Monday, July 7, 2008


"Come to me, all you who are weary and burdened, and I will give you rest. Take my yoke upon you and learn from me, for I am gentle and humble in heart, and you will find rest for your souls. For my yoke is easy and my burden is light" (Matthew 11:28-30).

As I've been reading through the lectionary, I've noticed that the designated passages are often short, and focus on the particularly core parts. At the same time, though, context is pretty important. I've tried to make sure I look around the lectionary passages, and not just read the verses given.

Yesterday's readings -- access them here -- include Matthew 11:25-30. I've heard Matthew 11:28-30 quoted a number of times, another of those comforting promises from an infinitely powerful God who chooses to love and care for us. And it is! But I also see it in light of the beginning of the chapter: "When John heard in prison what Christ was doing, he sent his disciples to ask, 'Are you the one who was to come, or should we expect someone else?'" (Matthew 11:2-3, emphasis mine). John's physical situation was not comfortable, and he appears to have been struggling with questions about Jesus, to whom he had dedicated his entire life. Perhaps we would do well to remember, too, the events recorded just a few chapters later: "Now Herod had arrested John and bound him and put him in prison.... Herod wanted to kill John, but he was afraid of the people.... [Herodias] said, 'Give me here on a platter the head of John the Baptist' .... [Herod] had John beheaded in the prison" (see Matthew 14:1-12).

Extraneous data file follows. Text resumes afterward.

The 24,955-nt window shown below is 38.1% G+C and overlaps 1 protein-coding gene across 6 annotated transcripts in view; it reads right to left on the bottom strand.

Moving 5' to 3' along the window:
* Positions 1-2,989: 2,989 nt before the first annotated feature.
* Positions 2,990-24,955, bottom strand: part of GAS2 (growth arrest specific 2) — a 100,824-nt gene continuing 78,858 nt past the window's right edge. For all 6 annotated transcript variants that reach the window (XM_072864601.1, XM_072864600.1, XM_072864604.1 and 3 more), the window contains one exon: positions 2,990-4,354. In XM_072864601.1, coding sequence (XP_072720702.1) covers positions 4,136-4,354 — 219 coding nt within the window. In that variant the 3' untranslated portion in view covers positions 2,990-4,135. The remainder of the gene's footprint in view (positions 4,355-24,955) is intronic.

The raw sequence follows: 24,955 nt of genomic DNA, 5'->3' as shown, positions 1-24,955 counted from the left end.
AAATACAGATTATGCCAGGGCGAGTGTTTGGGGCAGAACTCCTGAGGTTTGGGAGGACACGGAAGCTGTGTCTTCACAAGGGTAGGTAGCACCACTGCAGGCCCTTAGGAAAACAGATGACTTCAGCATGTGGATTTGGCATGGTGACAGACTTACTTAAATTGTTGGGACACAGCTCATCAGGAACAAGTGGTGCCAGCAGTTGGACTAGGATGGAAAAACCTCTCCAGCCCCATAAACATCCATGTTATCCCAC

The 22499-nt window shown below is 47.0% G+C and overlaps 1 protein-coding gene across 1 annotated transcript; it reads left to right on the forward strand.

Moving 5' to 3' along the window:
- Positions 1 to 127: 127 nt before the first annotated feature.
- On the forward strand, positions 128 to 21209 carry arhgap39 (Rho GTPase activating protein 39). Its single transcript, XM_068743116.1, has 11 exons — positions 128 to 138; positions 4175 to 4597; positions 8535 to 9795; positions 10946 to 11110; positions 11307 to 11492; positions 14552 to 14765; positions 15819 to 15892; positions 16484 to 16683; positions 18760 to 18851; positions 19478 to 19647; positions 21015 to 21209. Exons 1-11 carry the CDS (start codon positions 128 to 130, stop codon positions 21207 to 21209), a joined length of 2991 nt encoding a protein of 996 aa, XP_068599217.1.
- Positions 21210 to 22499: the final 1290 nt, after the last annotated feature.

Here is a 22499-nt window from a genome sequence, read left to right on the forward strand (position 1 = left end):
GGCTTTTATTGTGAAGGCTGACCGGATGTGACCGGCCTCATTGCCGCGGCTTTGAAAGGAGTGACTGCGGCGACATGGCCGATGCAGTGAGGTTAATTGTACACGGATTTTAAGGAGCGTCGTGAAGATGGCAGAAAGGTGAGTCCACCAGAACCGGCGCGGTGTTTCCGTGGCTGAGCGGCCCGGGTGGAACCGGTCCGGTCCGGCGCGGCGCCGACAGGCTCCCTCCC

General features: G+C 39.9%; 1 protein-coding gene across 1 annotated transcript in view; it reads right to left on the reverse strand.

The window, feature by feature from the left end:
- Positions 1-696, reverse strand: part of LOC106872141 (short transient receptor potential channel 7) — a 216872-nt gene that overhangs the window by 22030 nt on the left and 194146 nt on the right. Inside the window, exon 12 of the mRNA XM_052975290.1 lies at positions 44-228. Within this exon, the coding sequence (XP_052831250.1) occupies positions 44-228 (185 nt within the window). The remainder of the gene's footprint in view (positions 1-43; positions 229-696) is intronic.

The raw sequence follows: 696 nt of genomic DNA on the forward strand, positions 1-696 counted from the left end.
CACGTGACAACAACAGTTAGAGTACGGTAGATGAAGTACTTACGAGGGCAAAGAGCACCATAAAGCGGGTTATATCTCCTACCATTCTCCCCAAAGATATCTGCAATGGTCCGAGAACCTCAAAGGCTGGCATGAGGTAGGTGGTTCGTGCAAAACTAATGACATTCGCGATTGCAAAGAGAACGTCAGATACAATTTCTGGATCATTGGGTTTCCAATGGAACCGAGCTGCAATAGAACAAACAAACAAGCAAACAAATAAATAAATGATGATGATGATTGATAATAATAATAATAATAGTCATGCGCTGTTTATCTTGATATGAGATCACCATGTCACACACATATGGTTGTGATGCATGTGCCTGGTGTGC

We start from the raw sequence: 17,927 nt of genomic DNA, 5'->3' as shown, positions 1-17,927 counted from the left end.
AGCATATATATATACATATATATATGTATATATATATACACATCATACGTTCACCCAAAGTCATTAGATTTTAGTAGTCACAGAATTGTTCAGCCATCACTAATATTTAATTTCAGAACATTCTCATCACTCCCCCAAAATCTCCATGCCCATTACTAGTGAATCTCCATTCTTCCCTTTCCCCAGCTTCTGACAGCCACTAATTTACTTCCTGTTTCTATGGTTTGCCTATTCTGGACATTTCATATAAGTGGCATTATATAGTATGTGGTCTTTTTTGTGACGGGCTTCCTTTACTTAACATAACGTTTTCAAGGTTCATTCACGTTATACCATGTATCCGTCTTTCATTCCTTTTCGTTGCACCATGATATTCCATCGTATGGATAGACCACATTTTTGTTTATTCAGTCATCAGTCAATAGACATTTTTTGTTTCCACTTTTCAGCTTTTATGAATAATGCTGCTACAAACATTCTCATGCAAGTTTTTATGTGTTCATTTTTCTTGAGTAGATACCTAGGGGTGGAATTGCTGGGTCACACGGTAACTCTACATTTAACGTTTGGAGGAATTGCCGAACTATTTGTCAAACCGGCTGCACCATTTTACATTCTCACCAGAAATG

"My yoke is easy and my burden is light." What was the "yoke" to which Jesus referred? Farmers used yokes to attach oxen to each other and to their loads, so "yokes came to represent labor, service and submission to authority" (Quest Study Bible). Labor, service and submission are oppressive under the control of a tyrant, but even difficult situations can hold great joy when led by an excellent and honorable master and toward a worthy goal. The yoke of Jesus is not like the "good life" sometimes waved in front of us by our culture. It is not a life of ease, not a life of immediate gratification, not a life of having everything happen according to what we want. It is a life of great challenge and it requires full commitment. But we can rest and be refreshed at a soul level, even in very difficult times, as we walk with Christ.

No comments: